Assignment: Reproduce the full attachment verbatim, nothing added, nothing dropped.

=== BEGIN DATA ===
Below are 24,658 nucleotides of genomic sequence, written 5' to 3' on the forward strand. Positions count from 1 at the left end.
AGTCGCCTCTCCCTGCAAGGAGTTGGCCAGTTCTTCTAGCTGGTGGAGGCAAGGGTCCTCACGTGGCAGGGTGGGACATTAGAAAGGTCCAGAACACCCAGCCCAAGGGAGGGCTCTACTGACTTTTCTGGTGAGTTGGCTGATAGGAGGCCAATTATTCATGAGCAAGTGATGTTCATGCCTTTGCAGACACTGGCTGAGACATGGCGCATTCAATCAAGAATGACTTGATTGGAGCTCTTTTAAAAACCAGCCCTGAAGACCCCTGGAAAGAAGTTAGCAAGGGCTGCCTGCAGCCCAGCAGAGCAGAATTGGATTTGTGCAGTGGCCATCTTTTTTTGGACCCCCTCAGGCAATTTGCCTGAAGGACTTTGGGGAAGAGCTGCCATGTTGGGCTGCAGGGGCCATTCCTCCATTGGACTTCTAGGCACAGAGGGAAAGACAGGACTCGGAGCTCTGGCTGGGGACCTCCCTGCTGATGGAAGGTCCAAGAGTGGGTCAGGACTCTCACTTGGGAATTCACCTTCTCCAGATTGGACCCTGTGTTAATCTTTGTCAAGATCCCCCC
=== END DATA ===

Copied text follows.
Below are 24,658 nucleotides of genomic sequence, written 5' to 3' on the forward strand. Positions count from 1 at the left end.
AGTCGCCTCTCCCTGCAAGGAGTTGGCCAGTTCTTCTAGCTGGTGGAGGCAAGGGTCCTCACGTGGCAGGGTGGGACATTAGAAAGGTCCAGAACACCCAGCCCAAGGGAGGGCTCTACTGACTTTTCTGGTGAGTTGGCTGATAGGAGGCCAATTATTCATGAGCAAGTGATGTTCATGCCTTTGCAGACACTGGCTGAGACATGGCGCATTCAATCAAGAATGACTTGATTGGAGCTCTTTTAAAAACCAGCCCTGAAGACCCCTGGAAAGAAGTTAGCAAGGGCTGCCTGCAGCCCAGCAGAGCAGAATTGGATTTGTGCAGTGGCCATCTTTTTTTGGACCCCCTCAGGCAATTTGCCTGAAGGACTTTGGGGAAGAGCTGCCATGTTGGGCTGCAGGGGCCATTCCTCCATTGGACTTCTAGGCACAGAGGGAAAGACAGGACTCGGAGCTCTGGCTGGGGACCTCCCTGCTGATGGAAGGTCCAAGAGTGGGTCAGGACTCTCACTTGGGAATTCACCTTCTCCAGATTGGACCCTGTGTTAATCTTTGTCAAGATCCCCCC